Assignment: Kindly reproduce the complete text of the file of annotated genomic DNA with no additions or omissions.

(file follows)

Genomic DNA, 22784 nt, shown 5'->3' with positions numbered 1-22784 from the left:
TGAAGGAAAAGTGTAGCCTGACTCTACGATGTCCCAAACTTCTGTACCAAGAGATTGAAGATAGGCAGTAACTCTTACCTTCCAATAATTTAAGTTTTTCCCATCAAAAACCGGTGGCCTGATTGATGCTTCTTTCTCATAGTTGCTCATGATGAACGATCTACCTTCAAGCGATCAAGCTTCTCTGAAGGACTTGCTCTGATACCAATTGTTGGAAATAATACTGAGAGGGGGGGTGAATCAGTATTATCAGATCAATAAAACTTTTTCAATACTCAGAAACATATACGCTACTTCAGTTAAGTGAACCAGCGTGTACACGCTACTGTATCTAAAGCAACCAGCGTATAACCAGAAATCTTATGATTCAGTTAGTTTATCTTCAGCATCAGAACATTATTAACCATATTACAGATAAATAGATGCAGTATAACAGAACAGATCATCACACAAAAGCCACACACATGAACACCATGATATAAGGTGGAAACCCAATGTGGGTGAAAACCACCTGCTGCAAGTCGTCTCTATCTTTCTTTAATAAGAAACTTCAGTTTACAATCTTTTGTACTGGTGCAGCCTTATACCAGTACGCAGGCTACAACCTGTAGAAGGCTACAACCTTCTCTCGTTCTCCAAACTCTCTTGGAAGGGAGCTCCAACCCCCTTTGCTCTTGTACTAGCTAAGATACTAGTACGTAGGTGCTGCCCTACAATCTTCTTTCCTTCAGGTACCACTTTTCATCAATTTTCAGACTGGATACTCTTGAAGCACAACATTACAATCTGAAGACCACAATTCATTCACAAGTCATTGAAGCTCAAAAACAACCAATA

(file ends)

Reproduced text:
Genomic DNA, 22784 nt, shown 5'->3' with positions numbered 1-22784 from the left:
TGAAGGAAAAGTGTAGCCTGACTCTACGATGTCCCAAACTTCTGTACCAAGAGATTGAAGATAGGCAGTAACTCTTACCTTCCAATAATTTAAGTTTTTCCCATCAAAAACCGGTGGCCTGATTGATGCTTCTTTCTCATAGTTGCTCATGATGAACGATCTACCTTCAAGCGATCAAGCTTCTCTGAAGGACTTGCTCTGATACCAATTGTTGGAAATAATACTGAGAGGGGGGGTGAATCAGTATTATCAGATCAATAAAACTTTTTCAATACTCAGAAACATATACGCTACTTCAGTTAAGTGAACCAGCGTGTACACGCTACTGTATCTAAAGCAACCAGCGTATAACCAGAAATCTTATGATTCAGTTAGTTTATCTTCAGCATCAGAACATTATTAACCATATTACAGATAAATAGATGCAGTATAACAGAACAGATCATCACACAAAAGCCACACACATGAACACCATGATATAAGGTGGAAACCCAATGTGGGTGAAAACCACCTGCTGCAAGTCGTCTCTATCTTTCTTTAATAAGAAACTTCAGTTTACAATCTTTTGTACTGGTGCAGCCTTATACCAGTACGCAGGCTACAACCTGTAGAAGGCTACAACCTTCTCTCGTTCTCCAAACTCTCTTGGAAGGGAGCTCCAACCCCCTTTGCTCTTGTACTAGCTAAGATACTAGTACGTAGGTGCTGCCCTACAATCTTCTTTCCTTCAGGTACCACTTTTCATCAATTTTCAGACTGGATACTCTTGAAGCACAACATTACAATCTGAAGACCACAATTCATTCACAAGTCATTGAAGCTCAAAAACAACCAATA